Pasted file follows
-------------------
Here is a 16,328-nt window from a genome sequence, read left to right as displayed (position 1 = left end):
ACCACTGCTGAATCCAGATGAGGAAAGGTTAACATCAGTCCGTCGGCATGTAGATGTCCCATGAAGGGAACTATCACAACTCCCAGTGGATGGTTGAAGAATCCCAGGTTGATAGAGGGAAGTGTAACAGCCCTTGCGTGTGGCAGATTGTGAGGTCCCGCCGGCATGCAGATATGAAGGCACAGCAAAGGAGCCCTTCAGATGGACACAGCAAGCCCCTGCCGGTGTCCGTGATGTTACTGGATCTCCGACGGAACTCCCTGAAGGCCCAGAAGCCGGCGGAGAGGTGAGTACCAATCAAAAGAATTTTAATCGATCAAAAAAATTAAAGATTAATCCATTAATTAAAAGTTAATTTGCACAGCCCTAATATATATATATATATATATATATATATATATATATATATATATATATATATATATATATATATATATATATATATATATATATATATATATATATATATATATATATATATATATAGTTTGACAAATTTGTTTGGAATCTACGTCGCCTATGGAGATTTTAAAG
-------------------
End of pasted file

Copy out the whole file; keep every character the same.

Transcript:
Here is a 16,328-nt window from a genome sequence, read left to right as displayed (position 1 = left end):
ACCACTGCTGAATCCAGATGAGGAAAGGTTAACATCAGTCCGTCGGCATGTAGATGTCCCATGAAGGGAACTATCACAACTCCCAGTGGATGGTTGAAGAATCCCAGGTTGATAGAGGGAAGTGTAACAGCCCTTGCGTGTGGCAGATTGTGAGGTCCCGCCGGCATGCAGATATGAAGGCACAGCAAAGGAGCCCTTCAGATGGACACAGCAAGCCCCTGCCGGTGTCCGTGATGTTACTGGATCTCCGACGGAACTCCCTGAAGGCCCAGAAGCCGGCGGAGAGGTGAGTACCAATCAAAAGAATTTTAATCGATCAAAAAAATTAAAGATTAATCCATTAATTAAAAGTTAATTTGCACAGCCCTAATATATATATATATATATATATATATATATATATATATATATATATATATATATATATATATATATATATATATATATATATATATATATATATATATATATATATATATATATATAGTTTGACAAATTTGTTTGGAATCTACGTCGCCTATGGAGATTTTAAAG